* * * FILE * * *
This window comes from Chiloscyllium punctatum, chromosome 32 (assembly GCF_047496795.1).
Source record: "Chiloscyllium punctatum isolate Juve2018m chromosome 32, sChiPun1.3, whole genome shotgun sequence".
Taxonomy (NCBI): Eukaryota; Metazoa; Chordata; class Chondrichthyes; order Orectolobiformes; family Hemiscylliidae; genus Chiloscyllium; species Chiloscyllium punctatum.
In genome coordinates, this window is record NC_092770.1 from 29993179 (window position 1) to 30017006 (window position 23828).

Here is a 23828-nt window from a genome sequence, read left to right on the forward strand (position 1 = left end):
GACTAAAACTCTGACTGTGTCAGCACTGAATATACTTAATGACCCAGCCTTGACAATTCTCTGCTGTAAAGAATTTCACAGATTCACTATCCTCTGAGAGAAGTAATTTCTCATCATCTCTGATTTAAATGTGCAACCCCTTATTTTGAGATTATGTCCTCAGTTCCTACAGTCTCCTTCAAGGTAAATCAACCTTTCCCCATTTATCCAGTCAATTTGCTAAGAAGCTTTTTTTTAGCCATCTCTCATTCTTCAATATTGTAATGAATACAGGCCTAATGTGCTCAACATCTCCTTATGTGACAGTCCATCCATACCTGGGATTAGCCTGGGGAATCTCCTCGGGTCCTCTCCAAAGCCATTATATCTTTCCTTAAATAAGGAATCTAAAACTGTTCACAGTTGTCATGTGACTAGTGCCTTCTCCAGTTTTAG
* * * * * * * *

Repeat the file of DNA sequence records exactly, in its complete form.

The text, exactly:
This window comes from Chiloscyllium punctatum, chromosome 32 (assembly GCF_047496795.1).
Source record: "Chiloscyllium punctatum isolate Juve2018m chromosome 32, sChiPun1.3, whole genome shotgun sequence".
Taxonomy (NCBI): Eukaryota; Metazoa; Chordata; class Chondrichthyes; order Orectolobiformes; family Hemiscylliidae; genus Chiloscyllium; species Chiloscyllium punctatum.
In genome coordinates, this window is record NC_092770.1 from 29993179 (window position 1) to 30017006 (window position 23828).

Here is a 23828-nt window from a genome sequence, read left to right on the forward strand (position 1 = left end):
GACTAAAACTCTGACTGTGTCAGCACTGAATATACTTAATGACCCAGCCTTGACAATTCTCTGCTGTAAAGAATTTCACAGATTCACTATCCTCTGAGAGAAGTAATTTCTCATCATCTCTGATTTAAATGTGCAACCCCTTATTTTGAGATTATGTCCTCAGTTCCTACAGTCTCCTTCAAGGTAAATCAACCTTTCCCCATTTATCCAGTCAATTTGCTAAGAAGCTTTTTTTTAGCCATCTCTCATTCTTCAATATTGTAATGAATACAGGCCTAATGTGCTCAACATCTCCTTATGTGACAGTCCATCCATACCTGGGATTAGCCTGGGGAATCTCCTCGGGTCCTCTCCAAAGCCATTATATCTTTCCTTAAATAAGGAATCTAAAACTGTTCACAGTTGTCATGTGACTAGTGCCTTCTCCAGTTTTAG